Navigating home care options can be confusing and complicated.
There are two types of home care: private duty home care and Medicare-certified home care. Medicare-certified home care consists in services that Medicare covers. These include in-home nursing care, and physical and occupational therapy. Private duty home care encompasses those services that Medicare does not cover, but that are essential components of a safe care-environment.
It is often the case that an individual receives both types of services at once. The right combination of Medicare-certified and private duty services is the one that provides a client with the best possible home environment at the most reasonable cost.
Always There provides private duty services, and we partner with Medicare-certified agencies to provide optimal plans of care for our clients.
Medicare Home Health is a term used to refer to Medicare-certified agencies that provide services which are paid for by Medicare. Medicare is not, and was never intended to provide long term in-home care. Services are "reimbursement driven,” meaning that the patient has to fit into a specific category for which care is reimbursed by Medicare.
Medicare services include skilled nursing care, occupational and physical therapies and certain other health care services one receives in a home setting for the treatment of an illness or injury. Medicare covers some home health care if all the criteria below are met:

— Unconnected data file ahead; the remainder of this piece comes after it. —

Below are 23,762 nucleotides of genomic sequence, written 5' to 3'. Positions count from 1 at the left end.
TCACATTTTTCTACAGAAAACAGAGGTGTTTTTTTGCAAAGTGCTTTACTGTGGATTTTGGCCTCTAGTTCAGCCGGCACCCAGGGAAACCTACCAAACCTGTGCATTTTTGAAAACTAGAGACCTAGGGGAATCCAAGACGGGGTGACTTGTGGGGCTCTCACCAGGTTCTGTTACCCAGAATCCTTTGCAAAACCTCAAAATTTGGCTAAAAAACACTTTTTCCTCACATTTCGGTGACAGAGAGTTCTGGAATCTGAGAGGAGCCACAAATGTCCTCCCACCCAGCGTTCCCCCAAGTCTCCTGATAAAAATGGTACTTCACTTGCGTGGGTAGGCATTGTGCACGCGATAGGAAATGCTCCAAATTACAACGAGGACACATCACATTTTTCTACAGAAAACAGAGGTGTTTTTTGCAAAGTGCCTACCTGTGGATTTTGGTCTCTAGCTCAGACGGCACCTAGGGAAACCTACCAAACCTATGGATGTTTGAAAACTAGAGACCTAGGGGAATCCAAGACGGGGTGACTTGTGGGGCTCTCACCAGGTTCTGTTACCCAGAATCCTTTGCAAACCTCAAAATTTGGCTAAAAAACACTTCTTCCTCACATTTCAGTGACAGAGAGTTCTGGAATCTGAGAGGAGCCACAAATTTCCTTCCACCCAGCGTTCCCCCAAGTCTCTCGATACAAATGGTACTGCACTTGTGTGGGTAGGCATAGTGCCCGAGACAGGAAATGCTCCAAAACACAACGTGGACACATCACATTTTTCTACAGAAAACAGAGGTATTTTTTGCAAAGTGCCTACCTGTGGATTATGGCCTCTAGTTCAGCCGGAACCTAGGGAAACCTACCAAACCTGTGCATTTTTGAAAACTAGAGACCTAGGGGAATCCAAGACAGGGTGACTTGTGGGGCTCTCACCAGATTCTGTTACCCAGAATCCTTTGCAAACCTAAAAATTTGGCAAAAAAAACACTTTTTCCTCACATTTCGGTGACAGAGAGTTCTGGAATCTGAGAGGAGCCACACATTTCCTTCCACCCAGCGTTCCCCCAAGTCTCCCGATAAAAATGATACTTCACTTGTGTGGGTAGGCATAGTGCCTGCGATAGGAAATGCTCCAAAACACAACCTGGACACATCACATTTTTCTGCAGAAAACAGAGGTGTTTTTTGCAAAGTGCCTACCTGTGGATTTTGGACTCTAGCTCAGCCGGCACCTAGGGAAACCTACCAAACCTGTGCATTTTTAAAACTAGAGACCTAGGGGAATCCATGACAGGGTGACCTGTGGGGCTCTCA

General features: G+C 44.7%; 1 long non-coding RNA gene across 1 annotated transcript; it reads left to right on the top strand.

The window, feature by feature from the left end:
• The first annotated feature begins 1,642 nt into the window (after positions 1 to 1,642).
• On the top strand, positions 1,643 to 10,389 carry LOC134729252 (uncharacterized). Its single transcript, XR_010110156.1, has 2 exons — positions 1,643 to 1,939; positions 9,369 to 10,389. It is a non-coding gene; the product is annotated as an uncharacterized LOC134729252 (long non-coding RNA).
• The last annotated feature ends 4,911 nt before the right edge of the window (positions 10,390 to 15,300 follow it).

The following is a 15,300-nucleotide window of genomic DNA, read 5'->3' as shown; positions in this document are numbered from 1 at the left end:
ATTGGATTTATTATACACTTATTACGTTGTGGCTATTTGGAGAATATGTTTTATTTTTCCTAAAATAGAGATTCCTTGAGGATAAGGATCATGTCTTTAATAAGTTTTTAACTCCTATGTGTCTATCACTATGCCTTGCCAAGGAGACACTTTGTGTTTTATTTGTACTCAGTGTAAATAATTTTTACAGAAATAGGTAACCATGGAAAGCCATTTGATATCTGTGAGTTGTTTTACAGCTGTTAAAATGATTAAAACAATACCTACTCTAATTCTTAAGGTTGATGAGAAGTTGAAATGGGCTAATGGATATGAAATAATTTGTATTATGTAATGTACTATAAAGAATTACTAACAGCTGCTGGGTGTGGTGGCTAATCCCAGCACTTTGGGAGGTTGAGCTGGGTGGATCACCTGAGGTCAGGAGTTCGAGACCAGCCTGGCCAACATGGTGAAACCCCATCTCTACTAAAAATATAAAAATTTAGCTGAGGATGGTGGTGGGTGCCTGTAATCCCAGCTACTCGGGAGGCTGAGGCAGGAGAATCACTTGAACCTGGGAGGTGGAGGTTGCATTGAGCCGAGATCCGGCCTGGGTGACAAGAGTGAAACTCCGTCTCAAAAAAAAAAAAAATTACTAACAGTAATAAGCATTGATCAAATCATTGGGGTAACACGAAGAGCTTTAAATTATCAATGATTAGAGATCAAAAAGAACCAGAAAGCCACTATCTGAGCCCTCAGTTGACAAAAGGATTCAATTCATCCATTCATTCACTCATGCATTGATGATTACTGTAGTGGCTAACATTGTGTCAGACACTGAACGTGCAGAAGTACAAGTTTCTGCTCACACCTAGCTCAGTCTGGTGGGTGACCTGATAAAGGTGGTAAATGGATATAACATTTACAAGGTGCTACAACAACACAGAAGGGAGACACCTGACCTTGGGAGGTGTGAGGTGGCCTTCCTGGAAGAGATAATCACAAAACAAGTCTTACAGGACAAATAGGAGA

- A doctor decides medical care at home is needed, and makes a plan for that care at home
- At least one of the following: intermittent (and not full time) skilled nursing care, or physical therapy or speech language pathology services, or a continued need for occupational therapy is needed
- The patient is homebound—meaning being normally unable to leave home and leaving home is a major effort. If one does leave home, it must be infrequent, for a short time. The patient may, however, attend religious services or leave the house to get medical treatment, including therapeutic or psychosocial care. Receiving care in an adult day-care that is licensed or certified by a state or accredited to furnish adult day-care services is also permitted while receiving home health benefits paid for by Medicare.
- The care must be medically reasonable and necessary. It must be related to problems encountered by the illness or injury and the care plan must address realistic outcomes. The plan and care needed has to show potential for an improvement in health/activities of daily living.
- The home health agency providing the care must be approved by the Medicare program
Hospice Care (covered by Medicare) is a special concept of care designed to provide comfort and support to patients and their families when a life-limiting illness no longer responds to cure-oriented treatments. Hospice care neither prolongs life nor hastens death. Hospice staff and volunteers offer a specialized knowledge of medical care, including pain management. It is generally depicted as end-of-life care and can be in a home or a hospital setting, but one requirement is that someone be with the dying patient at all times.
Most hospices accept patients who have a life expectancy of six months or less and who are referred by their personal physician. The goal of hospice care is the improvement the quality of a patient's last days by offering comfort and dignity. Hospice deals with the emotional, social and spiritual impact of the disease on the patient and the patient's family and friends.
Hospice coverage is widely available—offered by most private insurance providers and through Medicare nationwide, and by Medicaid in Connecticut.